I'd like to see a move towards a single-payer catastrophic system and some kind of mandated HSA-style system, but that's as politically unlikely as a single-payer system.
 
"I can prove that the admin overhead has grown explosively. Just count offices and admin buildings on a campus that still has the same number of students."

I wonder how much of this is the "death of a thousand cuts" where each individual increase in administrative overhead is justified (and even desirable) but the cumulative effect is a problem? This gets even worse when you try and cut admin, as the regulatory, tracking, and IT expectations are completely different. This makes it hard to actually identify clear waste, even if the net effect is a bit of a problem.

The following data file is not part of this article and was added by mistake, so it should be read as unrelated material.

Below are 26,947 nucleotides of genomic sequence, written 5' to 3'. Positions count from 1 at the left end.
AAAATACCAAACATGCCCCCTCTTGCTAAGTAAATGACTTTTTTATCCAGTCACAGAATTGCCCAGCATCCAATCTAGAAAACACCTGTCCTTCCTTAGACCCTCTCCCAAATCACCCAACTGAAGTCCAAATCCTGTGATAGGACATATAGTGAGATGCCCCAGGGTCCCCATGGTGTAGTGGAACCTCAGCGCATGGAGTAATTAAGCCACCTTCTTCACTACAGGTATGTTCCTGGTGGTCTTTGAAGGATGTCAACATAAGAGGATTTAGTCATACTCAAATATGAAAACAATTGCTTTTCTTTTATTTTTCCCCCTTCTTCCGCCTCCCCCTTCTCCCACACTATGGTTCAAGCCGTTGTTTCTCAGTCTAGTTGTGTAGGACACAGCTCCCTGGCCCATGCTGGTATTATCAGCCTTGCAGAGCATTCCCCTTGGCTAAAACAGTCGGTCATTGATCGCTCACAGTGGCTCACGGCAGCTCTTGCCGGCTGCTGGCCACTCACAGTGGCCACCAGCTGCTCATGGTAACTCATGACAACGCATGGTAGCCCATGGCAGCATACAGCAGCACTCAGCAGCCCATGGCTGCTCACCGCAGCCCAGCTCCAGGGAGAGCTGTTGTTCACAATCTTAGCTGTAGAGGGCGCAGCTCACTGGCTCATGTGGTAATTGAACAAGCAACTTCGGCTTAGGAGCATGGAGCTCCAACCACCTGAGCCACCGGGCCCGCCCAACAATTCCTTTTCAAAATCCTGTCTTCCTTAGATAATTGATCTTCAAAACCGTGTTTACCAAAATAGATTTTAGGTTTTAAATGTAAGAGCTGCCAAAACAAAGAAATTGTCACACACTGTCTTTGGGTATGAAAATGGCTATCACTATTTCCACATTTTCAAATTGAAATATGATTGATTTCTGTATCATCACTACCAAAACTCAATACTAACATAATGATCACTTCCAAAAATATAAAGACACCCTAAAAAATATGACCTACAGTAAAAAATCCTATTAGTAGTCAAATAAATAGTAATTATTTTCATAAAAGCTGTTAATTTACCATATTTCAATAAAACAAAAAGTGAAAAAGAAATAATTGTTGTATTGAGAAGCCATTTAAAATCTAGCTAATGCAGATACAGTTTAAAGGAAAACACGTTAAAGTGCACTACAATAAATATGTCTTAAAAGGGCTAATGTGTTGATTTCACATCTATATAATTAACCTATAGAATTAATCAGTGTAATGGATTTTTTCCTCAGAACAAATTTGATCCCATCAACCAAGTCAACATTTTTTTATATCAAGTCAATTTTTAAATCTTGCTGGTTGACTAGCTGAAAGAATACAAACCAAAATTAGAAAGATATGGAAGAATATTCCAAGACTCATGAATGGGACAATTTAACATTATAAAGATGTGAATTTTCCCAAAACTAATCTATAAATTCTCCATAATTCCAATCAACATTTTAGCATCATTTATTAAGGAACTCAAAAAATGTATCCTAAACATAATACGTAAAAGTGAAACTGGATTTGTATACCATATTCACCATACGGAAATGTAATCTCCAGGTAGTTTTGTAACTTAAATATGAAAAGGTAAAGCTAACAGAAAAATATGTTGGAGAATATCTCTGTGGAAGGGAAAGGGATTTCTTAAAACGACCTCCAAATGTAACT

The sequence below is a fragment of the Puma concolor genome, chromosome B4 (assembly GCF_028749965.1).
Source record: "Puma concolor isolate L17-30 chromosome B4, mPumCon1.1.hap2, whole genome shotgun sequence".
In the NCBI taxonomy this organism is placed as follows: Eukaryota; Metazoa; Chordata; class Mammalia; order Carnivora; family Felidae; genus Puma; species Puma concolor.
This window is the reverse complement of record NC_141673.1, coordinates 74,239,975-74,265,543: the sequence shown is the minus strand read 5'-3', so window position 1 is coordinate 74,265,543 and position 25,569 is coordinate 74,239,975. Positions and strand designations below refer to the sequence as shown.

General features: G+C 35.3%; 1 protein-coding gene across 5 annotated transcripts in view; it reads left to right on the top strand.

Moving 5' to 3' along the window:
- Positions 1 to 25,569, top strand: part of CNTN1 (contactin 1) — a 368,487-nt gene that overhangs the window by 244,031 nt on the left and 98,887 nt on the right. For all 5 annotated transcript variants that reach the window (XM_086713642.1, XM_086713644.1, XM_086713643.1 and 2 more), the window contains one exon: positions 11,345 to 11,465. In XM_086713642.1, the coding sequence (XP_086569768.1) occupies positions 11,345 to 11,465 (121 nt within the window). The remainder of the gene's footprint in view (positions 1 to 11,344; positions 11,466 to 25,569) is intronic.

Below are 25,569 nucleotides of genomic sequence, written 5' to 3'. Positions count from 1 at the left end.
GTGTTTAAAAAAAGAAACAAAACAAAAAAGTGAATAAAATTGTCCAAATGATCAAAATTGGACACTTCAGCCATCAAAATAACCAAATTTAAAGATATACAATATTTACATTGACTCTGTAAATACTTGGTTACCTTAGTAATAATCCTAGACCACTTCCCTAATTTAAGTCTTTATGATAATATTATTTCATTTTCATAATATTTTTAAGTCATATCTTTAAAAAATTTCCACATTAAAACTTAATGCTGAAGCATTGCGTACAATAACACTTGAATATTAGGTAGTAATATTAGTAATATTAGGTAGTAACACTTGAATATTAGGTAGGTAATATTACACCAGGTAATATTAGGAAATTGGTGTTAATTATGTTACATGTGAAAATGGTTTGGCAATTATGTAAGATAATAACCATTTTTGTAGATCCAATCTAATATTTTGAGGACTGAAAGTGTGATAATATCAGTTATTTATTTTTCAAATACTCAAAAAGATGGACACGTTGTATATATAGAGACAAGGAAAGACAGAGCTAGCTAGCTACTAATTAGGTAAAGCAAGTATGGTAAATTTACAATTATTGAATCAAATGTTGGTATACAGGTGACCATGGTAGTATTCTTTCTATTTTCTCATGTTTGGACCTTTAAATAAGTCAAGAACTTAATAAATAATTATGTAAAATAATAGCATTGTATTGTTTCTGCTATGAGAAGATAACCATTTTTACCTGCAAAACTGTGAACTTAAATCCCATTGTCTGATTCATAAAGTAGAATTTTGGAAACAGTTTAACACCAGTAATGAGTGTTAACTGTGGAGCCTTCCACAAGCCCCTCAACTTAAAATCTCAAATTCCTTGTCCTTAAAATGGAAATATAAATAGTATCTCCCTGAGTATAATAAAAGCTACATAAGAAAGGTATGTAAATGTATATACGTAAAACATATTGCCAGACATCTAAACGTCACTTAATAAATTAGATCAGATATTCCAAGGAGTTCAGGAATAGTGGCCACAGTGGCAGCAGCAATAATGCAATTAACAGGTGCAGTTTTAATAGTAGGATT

CCPhysicist, I understand that you don't want to "decloak", but I would love to know which school you're referring to.
 
I can demonstrate that the admin overhead has developed violently. Just tally business settings and admin structures on a facilities that still has the same number of learners."

I think about what amount of this is the "passing of a thousand cuts" where every singular build in managerial overhead is supported (and even alluring) yet the aggregate impact is an issue? This deteriorates when you attempt and cut admin, as the administrative, following, and IT desires are totally diverse. This makes it hard to really recognize clear waste, regardless of the possibility that the net impact is a touch of an issue.
 
I hat the Parents’Night.
 
Joseph -